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Showing posts by: Laura Benedict click to see Laura Benedict's profile
Mon
Aug 20 2012 12:00pm

Fresh Meat: The Beautiful Mystery by Louise Penny

The Beautiful Mystery by Louise PennyThe Beautiful Mystery by Louise Penny is the eighth book in the Chief Inspector Gamache series (available August 28, 2012).

In the interest of full disclosure, I should tell you that I’m mad for Louise Penny’s novels. I haven’t been so excited for a writer’s new releases since the ’80s when a certain horror writer was putting out at least two books a year. Penny is less prolific, but that makes her novels all the sweeter to anticipate.

The true object of my obsession—I mean, my affection—is Penny’s creation, Chief Inspector Armand Gamache of the Sûreté du Québec. Gamache is a fifty-something genius at solving murders with the help of his devoted partner, Inspector Jean-Guy Beauvoir, and the rest of his very loyal, if flawed, team. In addition to being wise, brave, and intelligent, Gamache is brilliant at picking out diamond-in-the-rough outcasts whom he then carefully teaches and trains. Penny’s talent for reaching deep into the psyche of even the least significant of her characters is what wins her so many literary awards, and keeps her at the top of her readers’ must-read lists.

[She’s on mine!]

Thu
Mar 29 2012 1:00pm

Fresh Meat: Three A.M. by Steven John

Three A.M. by Steven John, a dystopian thrillerThree A.M. by Steven John is a dystopian noir thriller (available March 27, 2012).

The troubled hero of Steven John’s new dystopian thriller, Three A.M., is starved for sunshine. Literally starved. Fifteen years earlier, the sunshine disappeared just as Tom Vale’s parents and thousands of others died, horrifically, from a mysterious virus. Replacing the sunshine is a thick, damp fog that suffuses the air, making even a stroll down the street a near impossibility. Tom Vale, his life, and city are like grey ghosts, trapped in time.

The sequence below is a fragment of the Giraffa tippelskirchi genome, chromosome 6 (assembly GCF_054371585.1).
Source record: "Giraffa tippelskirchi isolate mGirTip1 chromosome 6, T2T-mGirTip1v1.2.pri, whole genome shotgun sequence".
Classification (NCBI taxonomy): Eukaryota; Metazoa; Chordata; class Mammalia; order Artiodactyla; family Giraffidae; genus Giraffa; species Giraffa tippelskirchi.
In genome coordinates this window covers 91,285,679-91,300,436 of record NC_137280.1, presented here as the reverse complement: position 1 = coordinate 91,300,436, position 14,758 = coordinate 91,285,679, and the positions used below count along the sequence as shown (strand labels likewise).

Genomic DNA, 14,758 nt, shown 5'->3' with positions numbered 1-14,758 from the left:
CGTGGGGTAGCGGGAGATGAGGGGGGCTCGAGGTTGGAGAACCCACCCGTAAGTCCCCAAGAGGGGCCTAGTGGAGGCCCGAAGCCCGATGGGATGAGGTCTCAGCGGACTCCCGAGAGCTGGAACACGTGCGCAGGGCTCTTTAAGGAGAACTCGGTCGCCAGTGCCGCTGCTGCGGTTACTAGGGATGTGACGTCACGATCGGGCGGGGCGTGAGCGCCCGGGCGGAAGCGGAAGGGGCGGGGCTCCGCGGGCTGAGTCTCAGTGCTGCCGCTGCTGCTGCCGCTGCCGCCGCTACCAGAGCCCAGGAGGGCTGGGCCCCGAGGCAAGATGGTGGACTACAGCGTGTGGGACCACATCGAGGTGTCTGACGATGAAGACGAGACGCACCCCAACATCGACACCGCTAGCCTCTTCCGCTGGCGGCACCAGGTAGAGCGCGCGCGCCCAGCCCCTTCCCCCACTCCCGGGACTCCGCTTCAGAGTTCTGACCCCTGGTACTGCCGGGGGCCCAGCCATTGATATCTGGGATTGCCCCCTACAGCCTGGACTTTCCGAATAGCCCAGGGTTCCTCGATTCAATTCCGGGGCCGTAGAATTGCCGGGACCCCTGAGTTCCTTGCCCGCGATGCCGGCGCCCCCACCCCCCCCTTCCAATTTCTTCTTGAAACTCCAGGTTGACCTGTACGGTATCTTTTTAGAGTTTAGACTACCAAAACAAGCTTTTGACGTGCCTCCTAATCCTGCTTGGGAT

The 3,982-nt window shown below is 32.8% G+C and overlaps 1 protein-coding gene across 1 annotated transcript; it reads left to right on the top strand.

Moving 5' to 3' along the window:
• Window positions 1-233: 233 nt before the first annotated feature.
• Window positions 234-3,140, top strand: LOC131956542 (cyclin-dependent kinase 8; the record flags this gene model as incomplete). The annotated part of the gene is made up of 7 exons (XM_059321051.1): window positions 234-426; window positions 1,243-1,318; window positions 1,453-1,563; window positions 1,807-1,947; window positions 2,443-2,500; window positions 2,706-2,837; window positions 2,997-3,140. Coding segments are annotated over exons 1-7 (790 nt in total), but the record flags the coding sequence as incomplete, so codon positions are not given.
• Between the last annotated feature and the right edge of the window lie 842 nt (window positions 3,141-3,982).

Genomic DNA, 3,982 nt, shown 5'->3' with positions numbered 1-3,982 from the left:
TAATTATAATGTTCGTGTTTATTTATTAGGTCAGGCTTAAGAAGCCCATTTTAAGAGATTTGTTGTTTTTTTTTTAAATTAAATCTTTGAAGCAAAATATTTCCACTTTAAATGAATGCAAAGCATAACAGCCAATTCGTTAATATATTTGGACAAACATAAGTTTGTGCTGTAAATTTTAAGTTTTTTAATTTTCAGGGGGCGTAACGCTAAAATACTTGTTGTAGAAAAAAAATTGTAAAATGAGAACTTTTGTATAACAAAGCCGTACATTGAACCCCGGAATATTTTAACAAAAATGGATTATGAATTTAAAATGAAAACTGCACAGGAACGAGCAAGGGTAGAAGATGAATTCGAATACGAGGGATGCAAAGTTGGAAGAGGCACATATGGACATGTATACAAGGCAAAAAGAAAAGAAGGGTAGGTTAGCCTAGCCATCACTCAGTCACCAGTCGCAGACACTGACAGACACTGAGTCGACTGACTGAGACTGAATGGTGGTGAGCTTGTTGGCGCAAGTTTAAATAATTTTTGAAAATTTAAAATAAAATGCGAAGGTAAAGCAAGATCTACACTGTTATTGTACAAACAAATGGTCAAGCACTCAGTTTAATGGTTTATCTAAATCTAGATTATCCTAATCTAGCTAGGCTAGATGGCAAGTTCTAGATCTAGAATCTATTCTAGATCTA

[Death in darkness]

Fri
Nov 18 2011 9:30am

Fresh Meat: Laura DiSilverio’s Swift Edge

Swift Edge, by Laura DiSiverioCan it possibly be polite to laugh out loud when there are brutal murders happening left and right? Laura DiSilverio puts politeness to the test with Swift Edge, the second mayhem-filled installment in her Swift Investigations series. Tough-as-nails Charlotte “Charlie” Swift of Swift Justice returns, this time with Gigi Goldman, the hapless ex-wife of Charlie’s deadbeat former partner, firmly ensconced in the agency bearing Charlie’s name. Now, Gigi’s spoiled daughter, Kendall, is helping out at the agency over Christmas break, burning up coffee pots, painting her nails, and generally making a nuisance of herself, as Charlie and Gigi take on not one, but two, missing persons cases. 

Dara Peterson, pair skater extraordinaire, glides into Charlie’s office wearing cozy Uggs and an I’m-a-big-deal attitude to hire Charlie to find her skating partner, Dmitri Fane. The police won’t help her because handsome, complicated Dmitri has pulled disappearing acts before, but Olympic-qualifying competitions are coming up, and he must be found. Missing person number two is a teenager named Kungfu. Charlie’s friend and neighbor, Dan Allgood, an Episcopal priest, had hired the at-risk runaway to work at the church, and is worried because Kungfu has vanished with out a word.

[Anything combining Kungfu and Dmitri is bound to be fun.]

Fri
Jul 15 2011 9:00am

10 Signs You’re a Crime Fan

10 Signs You’re a Crime Fiction Fanatic

Some people might call you paranoid.  But you know that the world—even your own kitchen—is full of potential dangers that might inspire someone to a grisly criminal act. Or maybe you just read a lot of crime fiction.

Here are ten signs that you might be a crime fanatic:

[You might be one if you’re too curious not to read more. . .]

Fri
Apr 29 2011 3:00pm

Beowulf: Thriller 101

Here is a photo of me as a fierce, honorable, and kinda-hot Viking Spear-Dane:

Viking Barbie

Okay. So it’s actually a photo of Viking Barbie from a website where they sell Barbies of the World. But on days when life gets tough, and the writing’s not going well, this is how I like to think of myself. And I blame Beowulf.

Have you read Beowulf, the early Anglo-Saxon epic poem? I disliked it the first time I read it, back in tenth grade. Who knows what terrible translation my English class was forced to read. My dislike probably also had much to do with the fact that we read it right after the French epic Song of Roland, which—at the time—I thought was a total snooze. (Can you tell I was all about Stephen King and Charlotte Bronte in tenth grade?) It wasn’t until I read Seamus Heaney's brilliant 1999 translation that I realized that Beowulf was actually one of the earliest and most exciting thrillers ever written.

[“So. The Spear-Danes in days gone by. . .”]